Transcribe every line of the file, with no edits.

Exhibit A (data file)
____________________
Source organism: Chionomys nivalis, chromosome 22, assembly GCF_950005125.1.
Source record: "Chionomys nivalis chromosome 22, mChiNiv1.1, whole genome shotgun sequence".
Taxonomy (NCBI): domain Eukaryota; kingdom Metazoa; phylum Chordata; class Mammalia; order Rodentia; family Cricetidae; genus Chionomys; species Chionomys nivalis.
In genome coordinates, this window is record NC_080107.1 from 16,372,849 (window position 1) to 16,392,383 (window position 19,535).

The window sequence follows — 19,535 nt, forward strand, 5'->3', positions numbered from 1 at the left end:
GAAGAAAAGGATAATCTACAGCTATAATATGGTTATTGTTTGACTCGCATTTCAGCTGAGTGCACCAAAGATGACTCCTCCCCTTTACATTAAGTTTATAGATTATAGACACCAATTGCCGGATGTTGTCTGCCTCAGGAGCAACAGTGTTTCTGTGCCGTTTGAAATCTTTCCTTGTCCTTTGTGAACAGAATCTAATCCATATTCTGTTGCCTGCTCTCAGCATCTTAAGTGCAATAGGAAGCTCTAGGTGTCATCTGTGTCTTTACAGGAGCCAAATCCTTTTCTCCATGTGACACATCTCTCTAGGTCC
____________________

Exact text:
Source organism: Chionomys nivalis, chromosome 22, assembly GCF_950005125.1.
Source record: "Chionomys nivalis chromosome 22, mChiNiv1.1, whole genome shotgun sequence".
Taxonomy (NCBI): domain Eukaryota; kingdom Metazoa; phylum Chordata; class Mammalia; order Rodentia; family Cricetidae; genus Chionomys; species Chionomys nivalis.
In genome coordinates, this window is record NC_080107.1 from 16,372,849 (window position 1) to 16,392,383 (window position 19,535).

The window sequence follows — 19,535 nt, forward strand, 5'->3', positions numbered from 1 at the left end:
GAAGAAAAGGATAATCTACAGCTATAATATGGTTATTGTTTGACTCGCATTTCAGCTGAGTGCACCAAAGATGACTCCTCCCCTTTACATTAAGTTTATAGATTATAGACACCAATTGCCGGATGTTGTCTGCCTCAGGAGCAACAGTGTTTCTGTGCCGTTTGAAATCTTTCCTTGTCCTTTGTGAACAGAATCTAATCCATATTCTGTTGCCTGCTCTCAGCATCTTAAGTGCAATAGGAAGCTCTAGGTGTCATCTGTGTCTTTACAGGAGCCAAATCCTTTTCTCCATGTGACACATCTCTCTAGGTCC